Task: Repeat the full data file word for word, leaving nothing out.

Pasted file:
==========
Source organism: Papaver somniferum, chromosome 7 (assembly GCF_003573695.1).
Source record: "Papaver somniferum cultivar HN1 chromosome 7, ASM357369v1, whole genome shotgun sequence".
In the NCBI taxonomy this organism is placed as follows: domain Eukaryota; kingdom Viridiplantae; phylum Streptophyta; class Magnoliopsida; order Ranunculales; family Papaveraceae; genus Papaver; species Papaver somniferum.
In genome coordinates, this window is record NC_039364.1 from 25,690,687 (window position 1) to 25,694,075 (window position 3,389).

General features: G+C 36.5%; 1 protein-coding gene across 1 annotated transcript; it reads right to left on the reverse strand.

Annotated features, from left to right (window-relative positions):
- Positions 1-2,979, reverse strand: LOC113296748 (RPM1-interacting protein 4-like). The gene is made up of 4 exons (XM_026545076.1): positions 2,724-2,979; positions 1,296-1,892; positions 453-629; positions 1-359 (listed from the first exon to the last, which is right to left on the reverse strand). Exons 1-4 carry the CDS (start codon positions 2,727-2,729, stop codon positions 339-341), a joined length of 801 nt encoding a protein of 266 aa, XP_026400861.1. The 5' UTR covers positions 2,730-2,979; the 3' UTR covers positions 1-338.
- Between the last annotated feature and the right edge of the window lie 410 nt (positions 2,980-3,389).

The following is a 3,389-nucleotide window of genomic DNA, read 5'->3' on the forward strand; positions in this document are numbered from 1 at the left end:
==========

Source organism: Papaver somniferum, chromosome 7 (assembly GCF_003573695.1).
Source record: "Papaver somniferum cultivar HN1 chromosome 7, ASM357369v1, whole genome shotgun sequence".
In the NCBI taxonomy this organism is placed as follows: domain Eukaryota; kingdom Viridiplantae; phylum Streptophyta; class Magnoliopsida; order Ranunculales; family Papaveraceae; genus Papaver; species Papaver somniferum.
In genome coordinates, this window is record NC_039364.1 from 25,690,687 (window position 1) to 25,694,075 (window position 3,389).

General features: G+C 36.5%; 1 protein-coding gene across 1 annotated transcript; it reads right to left on the reverse strand.

Annotated features, from left to right (window-relative positions):
- Positions 1-2,979, reverse strand: LOC113296748 (RPM1-interacting protein 4-like). The gene is made up of 4 exons (XM_026545076.1): positions 2,724-2,979; positions 1,296-1,892; positions 453-629; positions 1-359 (listed from the first exon to the last, which is right to left on the reverse strand). Exons 1-4 carry the CDS (start codon positions 2,727-2,729, stop codon positions 339-341), a joined length of 801 nt encoding a protein of 266 aa, XP_026400861.1. The 5' UTR covers positions 2,730-2,979; the 3' UTR covers positions 1-338.
- Between the last annotated feature and the right edge of the window lie 410 nt (positions 2,980-3,389).

The following is a 3,389-nucleotide window of genomic DNA, read 5'->3' on the forward strand; positions in this document are numbered from 1 at the left end: